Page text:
After stewing for a while, I started to think I should have asked for something for my troubles. I also played with the website and was able to add my same exact light to the shopping cart and begin the checkout process. I decided to try one more time.

Call 3
AP: "Something I ordered was missing a part and I just talked with someone who told me there was no way to get the part because the item is out of stock, but I can see the item on your website and begin to check out an order with the item. I could order the whole thing again, but I don't want to pay shipping and deal with returns. Can you help me get this replacement part?"
RH: "Let me look into this."
RH: "I'm sorry you were told that is out of stock, it's definately not."
RH: "Just a minute while I work on this."
5 minutes
RH: "Ok, I just processed a request--someone should be calling you later today."
AP: "Really?"
RH: "Yeah, they'll call to confirm that they're shipping the part."
AP: "What number are they going to call."
RH: "555-5554"
AP: "That's not my number is 555-5556."
RH: "Ok, I updated it."
AP: "Thanks, is there some kind of reference number for this?"
RH: "No, just the order number. Do you have that?"
AP: "Oh, I have it....thanks a lot."

Later that day, I received no call. I don't know that I expect that I ever will receive that call or a replacement part. Once I return the four numbers that don't make up my house number, the bathroom fixture that's not quite right, and come to grips with my imperfectly expensive front porch light fixture, I think I'll be ready to accept that fact and move on. I'm looking forward to it.

Day 24 - Wednesday, September 17th
I received the response I showed you above. Status: Solved. So glad everything's ok.

Here's another thing they don't know: Alex is done with Restoration Hardware. For good.

Alex is always excited on Apple launch days.

Today Apple is announcing something new. It happens at least twice a year and I am always really excited. I've had an iPod since version 2 (the first one with the touch wheel--but with physical buttons around the outside of the wheel) which I got in 2002. I love their innovation, craftsmanship and showmanship, and now have many more of their products including an Airport Extreme, an Airport Express (for wirelessly networked speakers), a Mac Mini (connected to my TV), an iMac (in my office) and an iPhone.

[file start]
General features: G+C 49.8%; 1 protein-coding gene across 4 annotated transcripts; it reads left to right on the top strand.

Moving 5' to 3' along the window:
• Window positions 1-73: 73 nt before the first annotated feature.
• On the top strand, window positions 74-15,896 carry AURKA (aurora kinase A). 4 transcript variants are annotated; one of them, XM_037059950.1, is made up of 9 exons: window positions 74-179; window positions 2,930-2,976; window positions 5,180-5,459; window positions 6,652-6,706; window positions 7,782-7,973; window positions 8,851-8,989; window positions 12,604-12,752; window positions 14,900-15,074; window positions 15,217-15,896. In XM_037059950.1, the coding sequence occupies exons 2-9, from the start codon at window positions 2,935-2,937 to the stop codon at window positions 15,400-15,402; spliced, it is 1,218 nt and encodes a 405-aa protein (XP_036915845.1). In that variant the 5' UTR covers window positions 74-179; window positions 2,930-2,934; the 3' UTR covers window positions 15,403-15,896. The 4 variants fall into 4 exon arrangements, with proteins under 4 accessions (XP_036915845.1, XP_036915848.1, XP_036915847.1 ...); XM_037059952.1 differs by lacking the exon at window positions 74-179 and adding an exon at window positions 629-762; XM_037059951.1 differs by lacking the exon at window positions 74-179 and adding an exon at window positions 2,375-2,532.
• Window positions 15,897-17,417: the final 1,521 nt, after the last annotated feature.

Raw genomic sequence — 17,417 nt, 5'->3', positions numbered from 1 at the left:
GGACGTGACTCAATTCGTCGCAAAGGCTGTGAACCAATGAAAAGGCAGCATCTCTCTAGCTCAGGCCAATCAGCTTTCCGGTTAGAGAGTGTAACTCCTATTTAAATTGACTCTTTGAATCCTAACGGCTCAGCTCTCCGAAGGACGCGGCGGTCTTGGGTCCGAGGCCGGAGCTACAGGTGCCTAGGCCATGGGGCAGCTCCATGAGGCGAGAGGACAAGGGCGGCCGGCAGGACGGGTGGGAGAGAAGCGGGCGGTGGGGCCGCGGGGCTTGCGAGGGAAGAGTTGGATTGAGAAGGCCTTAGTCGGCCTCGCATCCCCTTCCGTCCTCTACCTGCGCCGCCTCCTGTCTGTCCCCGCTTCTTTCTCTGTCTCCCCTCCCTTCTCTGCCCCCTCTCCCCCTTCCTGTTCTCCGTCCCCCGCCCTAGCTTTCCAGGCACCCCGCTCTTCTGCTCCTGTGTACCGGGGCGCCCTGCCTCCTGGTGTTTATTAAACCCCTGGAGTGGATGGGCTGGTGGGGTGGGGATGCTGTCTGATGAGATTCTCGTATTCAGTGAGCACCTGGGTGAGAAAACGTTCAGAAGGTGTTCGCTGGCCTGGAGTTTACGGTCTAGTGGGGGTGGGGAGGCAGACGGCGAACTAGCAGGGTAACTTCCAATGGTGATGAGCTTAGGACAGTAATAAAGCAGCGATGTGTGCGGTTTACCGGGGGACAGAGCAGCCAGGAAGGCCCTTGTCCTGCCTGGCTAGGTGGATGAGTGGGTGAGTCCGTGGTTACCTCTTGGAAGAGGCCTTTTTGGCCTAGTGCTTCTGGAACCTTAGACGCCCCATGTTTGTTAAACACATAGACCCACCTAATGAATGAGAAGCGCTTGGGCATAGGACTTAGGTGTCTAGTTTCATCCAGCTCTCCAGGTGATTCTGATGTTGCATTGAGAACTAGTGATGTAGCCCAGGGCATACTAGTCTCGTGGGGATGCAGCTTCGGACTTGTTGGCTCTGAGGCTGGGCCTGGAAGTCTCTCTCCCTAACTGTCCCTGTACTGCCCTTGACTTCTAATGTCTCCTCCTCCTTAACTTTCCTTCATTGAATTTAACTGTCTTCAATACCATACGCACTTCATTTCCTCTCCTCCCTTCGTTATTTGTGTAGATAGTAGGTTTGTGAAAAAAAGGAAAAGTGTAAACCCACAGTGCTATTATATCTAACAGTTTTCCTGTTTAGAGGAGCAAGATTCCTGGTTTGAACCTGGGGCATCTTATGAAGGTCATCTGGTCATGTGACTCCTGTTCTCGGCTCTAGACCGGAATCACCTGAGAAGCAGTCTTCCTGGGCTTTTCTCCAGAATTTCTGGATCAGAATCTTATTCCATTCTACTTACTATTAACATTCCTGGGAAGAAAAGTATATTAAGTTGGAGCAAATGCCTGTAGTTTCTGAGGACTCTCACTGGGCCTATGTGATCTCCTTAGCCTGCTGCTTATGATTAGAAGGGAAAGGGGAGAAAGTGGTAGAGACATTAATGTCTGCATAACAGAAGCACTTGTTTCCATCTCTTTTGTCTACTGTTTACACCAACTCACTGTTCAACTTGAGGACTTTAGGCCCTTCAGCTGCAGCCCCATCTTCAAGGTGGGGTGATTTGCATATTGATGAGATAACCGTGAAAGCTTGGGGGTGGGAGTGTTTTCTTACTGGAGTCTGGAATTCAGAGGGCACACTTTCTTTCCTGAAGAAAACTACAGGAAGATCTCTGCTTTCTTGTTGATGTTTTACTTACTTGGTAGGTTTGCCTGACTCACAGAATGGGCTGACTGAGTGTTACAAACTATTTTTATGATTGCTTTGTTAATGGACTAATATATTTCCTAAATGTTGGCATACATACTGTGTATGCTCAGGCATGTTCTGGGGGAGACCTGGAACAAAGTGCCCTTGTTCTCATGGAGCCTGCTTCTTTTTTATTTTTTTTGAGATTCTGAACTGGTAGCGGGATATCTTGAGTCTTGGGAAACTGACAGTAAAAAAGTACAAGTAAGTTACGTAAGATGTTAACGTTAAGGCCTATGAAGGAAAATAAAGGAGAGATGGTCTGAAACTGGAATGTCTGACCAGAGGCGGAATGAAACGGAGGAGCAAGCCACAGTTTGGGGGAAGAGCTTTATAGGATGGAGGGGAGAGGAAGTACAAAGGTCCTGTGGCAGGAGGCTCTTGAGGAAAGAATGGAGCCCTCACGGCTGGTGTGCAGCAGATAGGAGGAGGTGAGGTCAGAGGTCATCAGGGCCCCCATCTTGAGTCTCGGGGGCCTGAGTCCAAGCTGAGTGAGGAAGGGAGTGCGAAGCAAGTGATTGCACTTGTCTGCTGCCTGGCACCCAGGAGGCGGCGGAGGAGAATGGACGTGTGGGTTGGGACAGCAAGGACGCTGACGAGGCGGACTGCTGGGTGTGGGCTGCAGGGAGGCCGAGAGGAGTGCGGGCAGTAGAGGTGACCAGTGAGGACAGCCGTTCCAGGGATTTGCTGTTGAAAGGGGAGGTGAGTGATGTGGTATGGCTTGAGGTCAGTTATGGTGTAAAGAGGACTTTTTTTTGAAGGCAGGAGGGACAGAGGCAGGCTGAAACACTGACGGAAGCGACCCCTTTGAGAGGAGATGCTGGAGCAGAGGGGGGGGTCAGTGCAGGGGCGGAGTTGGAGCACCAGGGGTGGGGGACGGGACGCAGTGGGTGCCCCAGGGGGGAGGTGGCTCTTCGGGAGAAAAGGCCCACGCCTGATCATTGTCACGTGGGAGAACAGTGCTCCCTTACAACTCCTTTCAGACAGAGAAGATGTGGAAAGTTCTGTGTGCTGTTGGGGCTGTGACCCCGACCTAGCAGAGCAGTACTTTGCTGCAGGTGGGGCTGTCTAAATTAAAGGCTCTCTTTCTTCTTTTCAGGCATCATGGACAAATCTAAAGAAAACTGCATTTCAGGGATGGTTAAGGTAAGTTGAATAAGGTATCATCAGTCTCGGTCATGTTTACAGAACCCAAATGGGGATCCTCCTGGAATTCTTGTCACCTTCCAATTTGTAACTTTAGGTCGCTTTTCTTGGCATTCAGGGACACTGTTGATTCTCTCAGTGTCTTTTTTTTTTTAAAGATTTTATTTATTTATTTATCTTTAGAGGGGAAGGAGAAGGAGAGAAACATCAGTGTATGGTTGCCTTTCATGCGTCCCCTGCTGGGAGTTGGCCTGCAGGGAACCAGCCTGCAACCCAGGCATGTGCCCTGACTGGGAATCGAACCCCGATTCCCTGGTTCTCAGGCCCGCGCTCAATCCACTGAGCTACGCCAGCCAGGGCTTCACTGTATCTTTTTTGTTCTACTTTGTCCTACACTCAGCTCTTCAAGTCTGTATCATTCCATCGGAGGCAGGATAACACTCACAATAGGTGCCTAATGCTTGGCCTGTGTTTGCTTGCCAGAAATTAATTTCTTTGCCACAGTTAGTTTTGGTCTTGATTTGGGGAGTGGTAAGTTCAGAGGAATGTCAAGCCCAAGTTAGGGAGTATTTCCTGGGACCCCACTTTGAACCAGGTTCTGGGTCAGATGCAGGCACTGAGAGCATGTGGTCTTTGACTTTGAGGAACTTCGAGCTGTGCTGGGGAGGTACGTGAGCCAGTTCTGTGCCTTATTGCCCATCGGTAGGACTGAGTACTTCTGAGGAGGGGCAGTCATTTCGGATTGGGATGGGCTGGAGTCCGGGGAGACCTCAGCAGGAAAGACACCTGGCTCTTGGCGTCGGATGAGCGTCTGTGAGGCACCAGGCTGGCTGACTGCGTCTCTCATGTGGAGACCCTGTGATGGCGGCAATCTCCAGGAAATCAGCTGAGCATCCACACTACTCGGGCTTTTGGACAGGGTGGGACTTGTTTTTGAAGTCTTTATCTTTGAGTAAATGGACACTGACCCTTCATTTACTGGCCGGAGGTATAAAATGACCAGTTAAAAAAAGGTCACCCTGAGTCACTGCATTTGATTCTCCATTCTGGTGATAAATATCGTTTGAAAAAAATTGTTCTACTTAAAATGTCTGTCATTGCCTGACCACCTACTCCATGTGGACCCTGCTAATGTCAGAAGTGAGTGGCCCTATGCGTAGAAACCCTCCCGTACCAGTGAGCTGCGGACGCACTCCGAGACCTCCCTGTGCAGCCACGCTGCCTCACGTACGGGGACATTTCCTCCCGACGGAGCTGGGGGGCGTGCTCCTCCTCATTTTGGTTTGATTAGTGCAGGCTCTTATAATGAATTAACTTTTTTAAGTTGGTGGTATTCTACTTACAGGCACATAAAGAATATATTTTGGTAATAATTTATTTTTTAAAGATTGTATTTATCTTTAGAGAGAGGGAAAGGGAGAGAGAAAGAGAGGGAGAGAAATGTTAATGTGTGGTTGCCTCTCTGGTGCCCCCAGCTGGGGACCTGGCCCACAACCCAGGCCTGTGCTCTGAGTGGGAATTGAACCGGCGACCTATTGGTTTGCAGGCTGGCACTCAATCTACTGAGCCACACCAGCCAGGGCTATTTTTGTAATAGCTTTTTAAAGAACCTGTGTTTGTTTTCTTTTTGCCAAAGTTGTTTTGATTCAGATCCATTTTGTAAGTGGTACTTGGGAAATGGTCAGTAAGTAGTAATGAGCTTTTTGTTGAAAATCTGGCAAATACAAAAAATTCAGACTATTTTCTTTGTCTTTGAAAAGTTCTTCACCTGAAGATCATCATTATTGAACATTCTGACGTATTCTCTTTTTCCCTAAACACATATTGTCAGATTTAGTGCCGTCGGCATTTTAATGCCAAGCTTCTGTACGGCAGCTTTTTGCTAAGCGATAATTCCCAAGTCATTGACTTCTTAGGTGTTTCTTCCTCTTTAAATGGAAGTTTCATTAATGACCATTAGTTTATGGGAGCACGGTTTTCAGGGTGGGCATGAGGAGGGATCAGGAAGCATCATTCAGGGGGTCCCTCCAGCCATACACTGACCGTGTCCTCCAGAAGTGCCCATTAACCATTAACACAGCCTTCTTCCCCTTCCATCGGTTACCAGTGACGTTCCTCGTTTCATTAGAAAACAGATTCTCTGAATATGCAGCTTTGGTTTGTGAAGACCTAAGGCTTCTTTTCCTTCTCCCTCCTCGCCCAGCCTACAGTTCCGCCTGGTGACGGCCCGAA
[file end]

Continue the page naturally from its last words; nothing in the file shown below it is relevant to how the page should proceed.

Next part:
Today's event is called "Let's Rock" and begins at 10AM PST. As always, there are laundry lists of rumors and conjectures, and as is recently the case, a lot of leaked information (we can almost count on a new Nano). I think it's bigger than updating the iPod line though. Not new laptops or a new OS, but I am crossing my fingers for some updates to make my house more wirelessly media-enabled. I think Fortune has a good guess--an updated Apple TV. It would be awesome to see an Apple DVR, but I expect that would erode their TV purchasing business. Who knows, Apple is usually not afraid to shake things up.

Alex is quivering with anticipation.

Alex is writing a letter to Restoration Hardware.

Dear Restoration Hardware:

I have enjoyed browsing your store for years and now that I am a homeowner of a historic 1925 craftsman home, I was delighted to purchase some of your lovely, high end, accessories for my home. Despite my positive impression of your company going into this transaction, I have ended up a rather dissatisfied customer. Each step of the process has been a disappointment. It's still in progress, but here's how my order is going:

Day 0 - Sunday, August 24
I went into your downtown Seattle store on Sunday, August 24 and found everything I was looking for. Unfortunately, only three of the six items I wanted (five of which were physically on display) were in stock. The items in stock were three of the four numbers that will make up my house number--zero was out of stock. The other two items were a $129 "
Keegan Double Sconce" light for the bathroom and a $149 "Madera Flushmount" lamp for the front of the house, were not in stock. I placed an order with the employees in the store for items I could not take away with me at the time. The order included a $21 shipping fee for the lamp that goes on the front of the house since it isn't sold in your stores. I received a carbon copy of the handwritten order and was told I would have my items in 7 to 10 days. I walked out with three of my four house numbers, a little disappointed that I wouldn't be able to put the finish touches on the front of our house (which we've been painting for some time and is now looking really nice).